There’s a reason most athletes use the first hit in the halfpipe to set the tone for the rest of the run. Not only is it the very first trick of the day — it’s also the best chance to float 20-plus feet over the pipe deck. These days, consistent amplitude is just as important as a massive first hit, and it’s not just in the halfpipe. Look at the modified slopestyle course with a single big-air hit: Skiers and riders who send it huge and stylish off the lone slope jump will score better than those who pull from their standard bag of tricks.
Variety isn’t as straightforward as it sounds. With so many tricks and variations, judges have to watch for a mix of everything.
“It’s an interesting criteria,” Spence said. “We want to see a variety of grabs, spins with different axes — flat spins, double corks, all of that.”
Skiers and riders who can spin in all four directions (frontside and backside, switch and regular) have a major advantage here, and, for the first time ever, athletes are required to perform two switch tricks and two regular tricks on the single slope jump. Not like that’s an issue — just about everyone at Dew Tour has a mix of spins in all four directions. The modified slope format is designed to showcase unorthodox grabs and style.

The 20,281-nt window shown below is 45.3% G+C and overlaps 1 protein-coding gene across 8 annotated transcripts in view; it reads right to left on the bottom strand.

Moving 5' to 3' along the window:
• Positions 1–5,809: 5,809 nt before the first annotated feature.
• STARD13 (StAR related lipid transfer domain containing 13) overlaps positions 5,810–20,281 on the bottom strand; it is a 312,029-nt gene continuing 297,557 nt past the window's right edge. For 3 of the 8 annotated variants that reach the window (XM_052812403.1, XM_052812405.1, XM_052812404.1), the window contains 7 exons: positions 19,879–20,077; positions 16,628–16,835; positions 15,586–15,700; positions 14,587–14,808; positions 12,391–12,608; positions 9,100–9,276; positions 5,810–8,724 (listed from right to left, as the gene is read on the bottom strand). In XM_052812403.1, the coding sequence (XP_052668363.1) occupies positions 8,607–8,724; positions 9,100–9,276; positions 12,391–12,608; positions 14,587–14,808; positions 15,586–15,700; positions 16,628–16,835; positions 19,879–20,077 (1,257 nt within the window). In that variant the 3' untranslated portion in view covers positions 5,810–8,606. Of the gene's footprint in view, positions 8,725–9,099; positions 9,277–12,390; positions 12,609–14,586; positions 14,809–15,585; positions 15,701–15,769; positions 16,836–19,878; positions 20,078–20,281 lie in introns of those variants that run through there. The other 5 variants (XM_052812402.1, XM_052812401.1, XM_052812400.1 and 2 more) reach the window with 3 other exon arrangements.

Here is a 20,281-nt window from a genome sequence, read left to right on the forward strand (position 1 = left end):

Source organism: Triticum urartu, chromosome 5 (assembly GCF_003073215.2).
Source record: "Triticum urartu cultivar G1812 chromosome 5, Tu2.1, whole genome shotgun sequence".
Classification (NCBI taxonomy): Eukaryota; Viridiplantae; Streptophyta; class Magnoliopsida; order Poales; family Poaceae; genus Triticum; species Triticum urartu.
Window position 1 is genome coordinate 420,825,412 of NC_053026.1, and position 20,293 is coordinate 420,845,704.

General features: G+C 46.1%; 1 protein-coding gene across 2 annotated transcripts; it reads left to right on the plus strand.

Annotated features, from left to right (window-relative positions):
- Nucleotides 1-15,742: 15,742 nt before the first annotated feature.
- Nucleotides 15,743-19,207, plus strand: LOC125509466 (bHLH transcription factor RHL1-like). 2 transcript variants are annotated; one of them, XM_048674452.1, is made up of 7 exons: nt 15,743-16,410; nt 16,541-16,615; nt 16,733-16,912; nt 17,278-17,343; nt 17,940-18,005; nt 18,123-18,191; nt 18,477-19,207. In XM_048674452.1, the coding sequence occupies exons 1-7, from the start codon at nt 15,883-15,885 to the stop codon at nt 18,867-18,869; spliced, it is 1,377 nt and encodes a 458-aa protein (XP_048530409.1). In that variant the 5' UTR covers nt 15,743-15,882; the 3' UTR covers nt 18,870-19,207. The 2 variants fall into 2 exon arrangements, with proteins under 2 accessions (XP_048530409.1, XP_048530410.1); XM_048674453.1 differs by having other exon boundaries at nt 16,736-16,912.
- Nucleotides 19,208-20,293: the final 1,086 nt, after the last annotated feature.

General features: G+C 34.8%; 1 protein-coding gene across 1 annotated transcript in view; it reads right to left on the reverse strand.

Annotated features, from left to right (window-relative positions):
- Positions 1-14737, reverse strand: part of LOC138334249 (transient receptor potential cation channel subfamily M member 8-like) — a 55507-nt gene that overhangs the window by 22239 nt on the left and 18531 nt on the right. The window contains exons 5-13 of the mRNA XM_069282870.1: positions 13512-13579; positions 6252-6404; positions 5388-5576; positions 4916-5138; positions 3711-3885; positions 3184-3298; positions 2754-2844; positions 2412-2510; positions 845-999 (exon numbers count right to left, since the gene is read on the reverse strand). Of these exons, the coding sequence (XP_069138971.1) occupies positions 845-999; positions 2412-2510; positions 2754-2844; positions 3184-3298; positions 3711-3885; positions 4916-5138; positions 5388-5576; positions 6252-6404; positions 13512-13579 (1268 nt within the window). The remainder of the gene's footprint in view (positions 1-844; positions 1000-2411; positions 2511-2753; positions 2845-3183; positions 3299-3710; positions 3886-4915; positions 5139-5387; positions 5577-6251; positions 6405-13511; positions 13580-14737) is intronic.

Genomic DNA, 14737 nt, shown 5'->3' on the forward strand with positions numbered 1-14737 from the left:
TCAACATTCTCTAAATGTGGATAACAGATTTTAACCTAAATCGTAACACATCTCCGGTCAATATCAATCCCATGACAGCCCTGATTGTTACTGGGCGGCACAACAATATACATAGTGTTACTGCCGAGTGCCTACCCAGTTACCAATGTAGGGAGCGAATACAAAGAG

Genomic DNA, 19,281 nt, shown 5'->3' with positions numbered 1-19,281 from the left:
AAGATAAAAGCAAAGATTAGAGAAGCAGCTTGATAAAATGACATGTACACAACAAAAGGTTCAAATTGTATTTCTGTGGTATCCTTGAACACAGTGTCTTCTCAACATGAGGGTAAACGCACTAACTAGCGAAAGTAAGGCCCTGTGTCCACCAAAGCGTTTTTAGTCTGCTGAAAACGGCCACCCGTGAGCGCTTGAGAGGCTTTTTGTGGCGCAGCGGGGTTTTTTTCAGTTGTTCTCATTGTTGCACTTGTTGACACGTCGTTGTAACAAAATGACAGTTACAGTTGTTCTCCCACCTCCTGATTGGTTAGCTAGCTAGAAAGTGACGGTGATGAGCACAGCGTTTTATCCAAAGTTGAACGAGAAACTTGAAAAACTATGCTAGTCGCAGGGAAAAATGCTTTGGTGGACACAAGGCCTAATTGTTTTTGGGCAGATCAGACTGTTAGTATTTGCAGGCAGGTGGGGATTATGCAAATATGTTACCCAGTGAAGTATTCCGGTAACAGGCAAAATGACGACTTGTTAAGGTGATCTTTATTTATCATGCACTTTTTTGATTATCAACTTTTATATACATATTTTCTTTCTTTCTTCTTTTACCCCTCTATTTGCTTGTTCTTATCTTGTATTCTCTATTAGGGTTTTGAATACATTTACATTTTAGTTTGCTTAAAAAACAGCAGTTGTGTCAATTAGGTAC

Like variety and difficulty, progression focuses on tricks and how different athletes make them look like something new and exciting. Every season, judges run into something completely unseen — and that’s what they live for.
“It’s up to us as judges to be current and recognize when we see something that is progressive,” Spence said. “It can be a deciding factor. At Dew or X, all of these guys are the best. They’re doing well-executed runs, insanely difficult runs, so sometimes progression is what it comes down to.”
And it should. Events like Dew Tour are showcases for everything new that’s happening in skiing and snowboarding, and the judges know it. After all, most of them were at the top of the pipe or slope course at one point or another, pushing their sport to the limits. Now, it’s time for the next generation to do the same.